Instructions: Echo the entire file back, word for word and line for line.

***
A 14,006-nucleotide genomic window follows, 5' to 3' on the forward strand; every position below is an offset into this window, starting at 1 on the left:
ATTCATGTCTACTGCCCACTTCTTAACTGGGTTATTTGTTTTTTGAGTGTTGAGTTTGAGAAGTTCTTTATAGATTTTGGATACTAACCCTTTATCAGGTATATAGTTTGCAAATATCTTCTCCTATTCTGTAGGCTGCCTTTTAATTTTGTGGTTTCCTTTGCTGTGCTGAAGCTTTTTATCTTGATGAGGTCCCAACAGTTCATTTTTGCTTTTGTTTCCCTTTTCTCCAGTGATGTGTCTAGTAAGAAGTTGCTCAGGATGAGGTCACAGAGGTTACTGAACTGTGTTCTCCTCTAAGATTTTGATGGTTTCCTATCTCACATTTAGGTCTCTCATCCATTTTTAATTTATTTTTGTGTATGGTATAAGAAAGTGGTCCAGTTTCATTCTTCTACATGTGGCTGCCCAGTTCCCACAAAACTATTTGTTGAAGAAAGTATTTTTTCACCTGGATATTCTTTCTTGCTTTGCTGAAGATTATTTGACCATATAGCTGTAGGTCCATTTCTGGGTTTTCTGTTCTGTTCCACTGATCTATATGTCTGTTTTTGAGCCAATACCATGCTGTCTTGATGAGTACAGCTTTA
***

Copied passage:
A 14,006-nucleotide genomic window follows, 5' to 3' on the forward strand; every position below is an offset into this window, starting at 1 on the left:
ATTCATGTCTACTGCCCACTTCTTAACTGGGTTATTTGTTTTTTGAGTGTTGAGTTTGAGAAGTTCTTTATAGATTTTGGATACTAACCCTTTATCAGGTATATAGTTTGCAAATATCTTCTCCTATTCTGTAGGCTGCCTTTTAATTTTGTGGTTTCCTTTGCTGTGCTGAAGCTTTTTATCTTGATGAGGTCCCAACAGTTCATTTTTGCTTTTGTTTCCCTTTTCTCCAGTGATGTGTCTAGTAAGAAGTTGCTCAGGATGAGGTCACAGAGGTTACTGAACTGTGTTCTCCTCTAAGATTTTGATGGTTTCCTATCTCACATTTAGGTCTCTCATCCATTTTTAATTTATTTTTGTGTATGGTATAAGAAAGTGGTCCAGTTTCATTCTTCTACATGTGGCTGCCCAGTTCCCACAAAACTATTTGTTGAAGAAAGTATTTTTTCACCTGGATATTCTTTCTTGCTTTGCTGAAGATTATTTGACCATATAGCTGTAGGTCCATTTCTGGGTTTTCTGTTCTGTTCCACTGATCTATATGTCTGTTTTTGAGCCAATACCATGCTGTCTTGATGAGTACAGCTTTA